“In South Africa, only around two percent of the population are Muslims. Although our data is rather rudimentary and noisy, as we have filters in place for privacy purposes — such as not asking what religious persuasion a person is — we guesstimate that around 35% to 40% of our client base is non-Muslim here,” says Hassen.

“There is no discrimination in terms of clients. We accept people of all races, religions and creeds. All they need to open an account is a valid identity document.

“While discrimination is a sad fact of life, it is very interesting that there is little to no discrimination based on religion in South Africa. We actually take for granted a lot of the time that South Africans are a population of deeply religious people. We also don’t tend to see that there is actually some cross-over in beliefs, such as the Jewish and Muslim population having similar convictions based around the Old Testament, including some of the basic prohibitions.”

Regulation and governance

The question that is always at the top of consumer minds is the protection of investments and how Shari’ah differs from mainstream banking in terms of the very strict regulations in place to protect the consumer — which some may perceive as a distinct advantage of Islamic banking.

Institutions must be Shari’ah compliant, and while all financial institutions must be Financial Services Authority authorised, Shari’ah compliance goes a step further. Finance houses that are Shari’ah compliant also have an independent Shari’ah Supervisory Board consisting of scholars with expertise and experience in Islamic banking and finance, as well as an internal Shari’ah Advisory Department and an internal Shari’ah Audit Department.

These bodies are in place to ensure a finance house’s full compliance with Shari’ah in its day-to-day business activities. On an ongoing basis, institutions’ financial products are developed, reviewed and audited under the guidance of the Shari’ah Supervisory Board.

“Insofar as consumers have the comfort of using FSA registered and accredited institutions, they do also have the added comfort of the additional Shari’ah Supervisory Board and its own internal units with expert teams,” says Hassen. “In effect, it’s a dual layer of governance that enhances the Shari’ah risk posture.

“Sadly, in every industry, there are rogues and pockets of rotten apples who operate out of a regulated environment. We urge consumers to do their homework and ensure their investments are handled by proper scholars of repute.”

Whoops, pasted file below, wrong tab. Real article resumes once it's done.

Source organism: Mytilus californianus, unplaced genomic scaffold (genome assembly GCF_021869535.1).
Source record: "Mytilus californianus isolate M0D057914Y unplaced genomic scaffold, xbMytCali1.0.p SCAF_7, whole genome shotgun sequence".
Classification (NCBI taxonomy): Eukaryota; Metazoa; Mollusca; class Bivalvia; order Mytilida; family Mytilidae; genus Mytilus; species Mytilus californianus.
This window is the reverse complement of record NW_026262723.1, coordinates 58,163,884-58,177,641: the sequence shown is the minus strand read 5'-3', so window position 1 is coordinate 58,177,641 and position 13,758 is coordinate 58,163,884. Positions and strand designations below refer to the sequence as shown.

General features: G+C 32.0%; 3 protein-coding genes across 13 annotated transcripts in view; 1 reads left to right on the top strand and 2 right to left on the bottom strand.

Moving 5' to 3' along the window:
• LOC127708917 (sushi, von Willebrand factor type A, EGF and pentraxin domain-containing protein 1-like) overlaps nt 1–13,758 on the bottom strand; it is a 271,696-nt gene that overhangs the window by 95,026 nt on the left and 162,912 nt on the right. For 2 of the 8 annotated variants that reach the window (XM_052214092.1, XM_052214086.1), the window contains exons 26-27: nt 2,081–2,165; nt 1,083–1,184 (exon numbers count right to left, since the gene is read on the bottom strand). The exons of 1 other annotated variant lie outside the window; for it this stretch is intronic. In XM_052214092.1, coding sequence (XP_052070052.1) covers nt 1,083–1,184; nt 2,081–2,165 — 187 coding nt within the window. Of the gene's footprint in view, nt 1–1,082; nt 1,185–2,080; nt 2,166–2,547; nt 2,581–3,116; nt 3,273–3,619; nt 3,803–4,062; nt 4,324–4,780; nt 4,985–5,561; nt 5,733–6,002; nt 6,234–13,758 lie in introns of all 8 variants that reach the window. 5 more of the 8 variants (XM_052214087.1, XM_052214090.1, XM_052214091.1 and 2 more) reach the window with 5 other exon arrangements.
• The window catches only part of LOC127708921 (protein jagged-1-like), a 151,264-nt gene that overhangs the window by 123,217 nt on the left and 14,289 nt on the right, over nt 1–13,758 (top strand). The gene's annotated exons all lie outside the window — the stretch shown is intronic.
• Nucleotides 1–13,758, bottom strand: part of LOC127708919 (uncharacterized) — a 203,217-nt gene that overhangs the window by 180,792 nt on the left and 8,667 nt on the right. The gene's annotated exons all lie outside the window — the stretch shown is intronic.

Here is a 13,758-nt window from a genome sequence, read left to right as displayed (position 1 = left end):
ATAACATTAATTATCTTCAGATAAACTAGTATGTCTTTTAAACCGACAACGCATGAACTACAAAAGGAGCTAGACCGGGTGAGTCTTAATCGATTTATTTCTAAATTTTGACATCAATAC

Asked what advice he would give to investors who feel drawn to more ethical types of investments but are worried about the potential impact on returns, Suliman says it is important to focus on long-term performance.

“While it’s true that some ethical investments may have slightly lower returns in the short term, focusing on long-term performance is crucial,” he stresses. “Ethical investing often involves companies with sustainable business practices, which can contribute to stable returns over time.


“Diversifying your portfolio across various ethical investment opportunities can also help mitigate risk while potentially enhancing returns. Shari’ah-compliant investment options span multiple sectors and geographies, providing ample opportunities for diversification.

“Conducting thorough research and due diligence on potential investments is always very important. Look for companies with strong financial fundamentals, ethical business practices, and a commitment to sustainability. Evaluating these factors can help identify investments with the potential for ethical impact and financial returns.”

Suliman advocates consulting with financial advisors, especially if a person is uncertain or new to investing. “Seek guidance from registered financial advisors who are experienced in ethical and Shari’ah-compliant investing. They can provide personalised advice tailored to your investment goals, risk tolerance and ethical preferences.”

Hassen agrees, saying that investors need to get their own financial advice from experts in the Shari’ah context, as they would for any other potential investments.

“Regularly monitor your portfolio’s performance and reassess your investment strategy as needed,” continues Suliman. “Market dynamics and ethical considerations may evolve over time, requiring adjustments to your investment approach.”

Asked about the outlook on the local and global economy, Hassen is optimistic, but says that about one billion people in multiple countries are going to the polls this year, including South Africa, so this is a factor that the investment community is cautious about, due to the changes that could arise.

“I do see the Reserve Bank reducing the interest rate in the medium-term and there are indicators that the rand can appreciate to the USD. Globally, investors will be careful over the next 18 months or so, seeking steady, tempered growth and South Africa will follow suit,” says Hassen.

Adds Suliman: “Geopolitics and political tension is rife, such as that between the US and China and Russia and the Ukraine. These impact certain commodities, but we are seeing indicators that prices on these are normalising. Sound investment strategies should always factor in global geopolitics in the same way that other issues such as unemployment, inflation, market performance and rate hikes impact the global economy.”